LONDON — The police in England and Wales said on Thursday that they would stop routinely asking victims of crime to allow checks of their electronic devices, such as computers and laptops, after critics said the practice discouraged people from reporting offenses, particularly in sex cases.
Tim De Meyer, a top official for the National Police Chiefs’ Council, said in a statement that the practice needed to be reviewed. “Searches of digital devices should not be automatic and will happen only when the investigating officer or prosecutor considers there to be a need to access information to pursue a reasonable line of inquiry,” he said.
Mr. De Meyer, who is an assistant chief constable of Thames Valley Police, a force in southern England, added that no victim “should feel discouraged from reporting a crime to the police.”
Consent forms to be filled in by complainants were introduced last year, immediately raising privacy concerns, especially regarding the potential to further discourage victims of already underreported offenses, such as sexual assault, from going to the police.
Those fears were underlined in a June report by the Information Commissioner’s Office, an independent government watchdog, on how the police were gathering digital data. The report came out after a legal challenge brought by two women last year who had made rape complaints and who had objected to the downloading of their data. The women had argued that offering such access to their devices was not relevant to their allegations and that the use of the forms was unlawful, discriminatory and intrusive.
The commissioner’s report highlighted concerns that the police were inconsistent in their approach and sometimes cast the net “overly wide” in seeking data. It also warned that demanding consent to comb digital data “should not be viewed as a coercive option” and advised officers to assume that anything held on a mobile phone or other personal device “amounts to sensitive data from the outset.”
Pressure to drop the consent forms grew last month when the Court of Appeal, reviewing two separate rape cases, issued a set of legal principles for data disclosure. The court stated that investigators should not review a witness’s digital data “without good cause” and that the request to inspect such material must, in every case, “have a proper basis.”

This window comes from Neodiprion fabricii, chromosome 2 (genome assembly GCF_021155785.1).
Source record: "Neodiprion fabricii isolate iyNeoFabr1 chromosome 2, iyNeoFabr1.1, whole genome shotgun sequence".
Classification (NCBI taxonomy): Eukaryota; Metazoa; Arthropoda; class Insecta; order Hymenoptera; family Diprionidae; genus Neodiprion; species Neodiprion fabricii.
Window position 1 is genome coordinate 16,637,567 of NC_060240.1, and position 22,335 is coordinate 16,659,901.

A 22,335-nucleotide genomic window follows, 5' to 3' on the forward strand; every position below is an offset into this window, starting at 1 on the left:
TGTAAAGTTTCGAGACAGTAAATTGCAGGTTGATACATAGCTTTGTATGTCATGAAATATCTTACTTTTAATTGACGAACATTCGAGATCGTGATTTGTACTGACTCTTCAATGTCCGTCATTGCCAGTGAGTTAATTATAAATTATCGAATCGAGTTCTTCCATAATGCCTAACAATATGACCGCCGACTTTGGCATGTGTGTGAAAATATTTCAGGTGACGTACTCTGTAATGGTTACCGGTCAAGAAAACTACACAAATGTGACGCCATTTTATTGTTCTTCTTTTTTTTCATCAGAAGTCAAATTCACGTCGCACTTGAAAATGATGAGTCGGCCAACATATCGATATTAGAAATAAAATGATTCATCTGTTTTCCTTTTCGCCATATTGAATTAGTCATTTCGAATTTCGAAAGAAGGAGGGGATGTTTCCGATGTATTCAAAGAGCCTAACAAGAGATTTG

“There is a misconception, that is possibly widespread, that certain types of criminal allegations — most particularly those that are sexual in nature — ipso facto result in the right to automatic and unfettered access by investigators to the complainant’s digital information,” Lord Justice Fulford, vice president of the Court of Appeal, said as part of the ruling. “This is assuredly not the case.”
Mr. De Meyer, the National Police Chiefs’ Council official, sent a letter to police forces saying that both the watchdog report and the Court of Appeal judgment made it clear that the consent forms were “not sufficient for their intended purpose.”
The consent forms would be replaced with interim documents that will take into account the watchdog report and the appeal court’s findings, he said. The College of Policing would also produce guidance on investigative practice when mobile phone investigation is needed, he added.
Previously, the police could routinely ask victims and witnesses for access to data such as text messages, emails, contacts, social media records, internet browsing history and more. If complainants refused, the case could be dropped.
Furthermore, if investigators came across something incriminating — even if it was irrelevant to the original case — the accuser could be in jeopardy.
Harriet Wistrich, director of the Center for Women’s Justice, a public interest law firm that represented the two women who mounted the legal challenge, expressed relief that the previous consent forms would no longer be used. She argued that their impact had been to delay rape cases and to discourage victims from coming forward.
Rebecca Hilsenrath, chief executive of the Equality and Human Rights Commission, an independent government body that assisted with the women’s case, said that there were no grounds to support the idea that the extraction forms were necessary to build evidence.
“As they are predominantly applied to survivors of rape or sexual assault, they disproportionately impact on women and act as a discriminatory barrier to justice,” she said in a statement.